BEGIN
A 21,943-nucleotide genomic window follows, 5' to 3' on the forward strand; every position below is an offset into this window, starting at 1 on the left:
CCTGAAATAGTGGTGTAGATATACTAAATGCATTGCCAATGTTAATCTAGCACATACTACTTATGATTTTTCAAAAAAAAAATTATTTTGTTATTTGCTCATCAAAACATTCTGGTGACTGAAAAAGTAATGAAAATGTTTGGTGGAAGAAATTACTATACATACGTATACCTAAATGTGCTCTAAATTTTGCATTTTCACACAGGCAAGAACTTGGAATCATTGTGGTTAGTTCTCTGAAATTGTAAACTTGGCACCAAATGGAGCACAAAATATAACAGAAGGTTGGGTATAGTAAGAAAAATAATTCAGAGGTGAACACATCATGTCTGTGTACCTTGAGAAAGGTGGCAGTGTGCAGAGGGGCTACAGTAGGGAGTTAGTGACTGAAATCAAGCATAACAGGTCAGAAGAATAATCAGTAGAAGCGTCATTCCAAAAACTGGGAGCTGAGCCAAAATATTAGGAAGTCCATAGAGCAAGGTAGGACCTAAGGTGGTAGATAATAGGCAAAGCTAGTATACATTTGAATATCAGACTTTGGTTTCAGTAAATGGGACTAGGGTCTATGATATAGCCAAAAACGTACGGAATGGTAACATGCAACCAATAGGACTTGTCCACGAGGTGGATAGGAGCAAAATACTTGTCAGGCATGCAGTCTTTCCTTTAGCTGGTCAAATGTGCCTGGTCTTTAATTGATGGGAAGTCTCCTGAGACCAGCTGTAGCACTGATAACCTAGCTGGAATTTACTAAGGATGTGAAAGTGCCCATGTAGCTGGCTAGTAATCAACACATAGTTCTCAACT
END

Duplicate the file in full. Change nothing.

A 21,943-nucleotide genomic window follows, 5' to 3' on the forward strand; every position below is an offset into this window, starting at 1 on the left:
CCTGAAATAGTGGTGTAGATATACTAAATGCATTGCCAATGTTAATCTAGCACATACTACTTATGATTTTTCAAAAAAAAAATTATTTTGTTATTTGCTCATCAAAACATTCTGGTGACTGAAAAAGTAATGAAAATGTTTGGTGGAAGAAATTACTATACATACGTATACCTAAATGTGCTCTAAATTTTGCATTTTCACACAGGCAAGAACTTGGAATCATTGTGGTTAGTTCTCTGAAATTGTAAACTTGGCACCAAATGGAGCACAAAATATAACAGAAGGTTGGGTATAGTAAGAAAAATAATTCAGAGGTGAACACATCATGTCTGTGTACCTTGAGAAAGGTGGCAGTGTGCAGAGGGGCTACAGTAGGGAGTTAGTGACTGAAATCAAGCATAACAGGTCAGAAGAATAATCAGTAGAAGCGTCATTCCAAAAACTGGGAGCTGAGCCAAAATATTAGGAAGTCCATAGAGCAAGGTAGGACCTAAGGTGGTAGATAATAGGCAAAGCTAGTATACATTTGAATATCAGACTTTGGTTTCAGTAAATGGGACTAGGGTCTATGATATAGCCAAAAACGTACGGAATGGTAACATGCAACCAATAGGACTTGTCCACGAGGTGGATAGGAGCAAAATACTTGTCAGGCATGCAGTCTTTCCTTTAGCTGGTCAAATGTGCCTGGTCTTTAATTGATGGGAAGTCTCCTGAGACCAGCTGTAGCACTGATAACCTAGCTGGAATTTACTAAGGATGTGAAAGTGCCCATGTAGCTGGCTAGTAATCAACACATAGTTCTCAACT